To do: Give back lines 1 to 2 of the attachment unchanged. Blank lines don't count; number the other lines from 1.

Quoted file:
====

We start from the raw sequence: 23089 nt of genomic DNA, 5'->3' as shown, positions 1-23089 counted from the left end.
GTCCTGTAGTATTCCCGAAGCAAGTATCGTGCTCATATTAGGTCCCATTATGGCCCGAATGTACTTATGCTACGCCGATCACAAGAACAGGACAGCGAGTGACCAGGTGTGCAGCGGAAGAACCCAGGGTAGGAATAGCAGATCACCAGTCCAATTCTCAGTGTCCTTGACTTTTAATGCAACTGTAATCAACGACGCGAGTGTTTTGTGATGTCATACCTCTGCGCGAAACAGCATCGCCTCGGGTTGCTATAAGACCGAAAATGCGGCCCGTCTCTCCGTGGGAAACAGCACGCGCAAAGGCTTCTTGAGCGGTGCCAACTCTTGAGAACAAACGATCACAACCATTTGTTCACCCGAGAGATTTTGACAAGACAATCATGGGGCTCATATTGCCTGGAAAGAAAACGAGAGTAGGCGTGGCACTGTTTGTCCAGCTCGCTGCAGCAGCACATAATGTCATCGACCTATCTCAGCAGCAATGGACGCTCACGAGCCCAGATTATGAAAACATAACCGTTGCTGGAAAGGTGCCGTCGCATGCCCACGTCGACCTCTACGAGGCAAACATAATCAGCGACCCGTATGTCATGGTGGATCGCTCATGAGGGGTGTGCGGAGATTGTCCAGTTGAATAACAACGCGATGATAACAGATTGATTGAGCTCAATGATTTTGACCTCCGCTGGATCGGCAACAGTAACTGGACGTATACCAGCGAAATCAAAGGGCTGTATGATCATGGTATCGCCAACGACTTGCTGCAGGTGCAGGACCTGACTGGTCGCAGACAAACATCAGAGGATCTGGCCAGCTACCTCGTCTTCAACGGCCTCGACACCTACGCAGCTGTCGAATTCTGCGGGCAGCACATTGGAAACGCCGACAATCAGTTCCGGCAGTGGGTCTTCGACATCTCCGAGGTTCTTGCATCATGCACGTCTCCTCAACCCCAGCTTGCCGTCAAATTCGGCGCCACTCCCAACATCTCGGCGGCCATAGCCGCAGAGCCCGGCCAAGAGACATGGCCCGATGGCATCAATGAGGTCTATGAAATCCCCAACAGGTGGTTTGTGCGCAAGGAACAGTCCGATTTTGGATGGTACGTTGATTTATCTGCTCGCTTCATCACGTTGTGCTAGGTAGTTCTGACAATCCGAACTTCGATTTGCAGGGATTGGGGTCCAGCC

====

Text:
We start from the raw sequence: 23089 nt of genomic DNA, 5'->3' as shown, positions 1-23089 counted from the left end.
GTCCTGTAGTATTCCCGAAGCAAGTATCGTGCTCATATTAGGTCCCATTATGGCCCGAATGTACTTATGCTACGCCGATCACAAGAACAGGACAGCGAGTGACCAGGTGTGCAGCGGAAGAACCCAGGGTAGGAATAGCAGATCACCAGTCCAATTCTCAGTGTCCTTGACTTTTAATGCAACTGTAATCAACGACGCGAGTGTTTTGTGATGTCATACCTCTGCGCGAAACAGCATCGCCTCGGGTTGCTATAAGACCGAAAATGCGGCCCGTCTCTCCGTGGGAAACAGCACGCGCAAAGGCTTCTTGAGCGGTGCCAACTCTTGAGAACAAACGATCACAACCATTTGTTCACCCGAGAGATTTTGACAAGACAATCATGGGGCTCATATTGCCTGGAAAGAAAACGAGAGTAGGCGTGGCACTGTTTGTCCAGCTCGCTGCAGCAGCACATAATGTCATCGACCTATCTCAGCAGCAATGGACGCTCACGAGCCCAGATTATGAAAACATAACCGTTGCTGGAAAGGTGCCGTCGCATGCCCACGTCGACCTCTACGAGGCAAACATAATCAGCGACCCGTATGTCATGGTGGATCGCTCATGAGGGGTGTGCGGAGATTGTCCAGTTGAATAACAACGCGATGATAACAGATTGATTGAGCTCAATGATTTTGACCTCCGCTGGATCGGCAACAGTAACTGGACGTATACCAGCGAAATCAAAGGGCTGTATGATCATGGTATCGCCAACGACTTGCTGCAGGTGCAGGACCTGACTGGTCGCAGACAAACATCAGAGGATCTGGCCAGCTACCTCGTCTTCAACGGCCTCGACACCTACGCAGCTGTCGAATTCTGCGGGCAGCACATTGGAAACGCCGACAATCAGTTCCGGCAGTGGGTCTTCGACATCTCCGAGGTTCTTGCATCATGCACGTCTCCTCAACCCCAGCTTGCCGTCAAATTCGGCGCCACTCCCAACATCTCGGCGGCCATAGCCGCAGAGCCCGGCCAAGAGACATGGCCCGATGGCATCAATGAGGTCTATGAAATCCCCAACAGGTGGTTTGTGCGCAAGGAACAGTCCGATTTTGGATGGTACGTTGATTTATCTGCTCGCTTCATCACGTTGTGCTAGGTAGTTCTGACAATCCGAACTTCGATTTGCAGGGATTGGGGTCCAGCC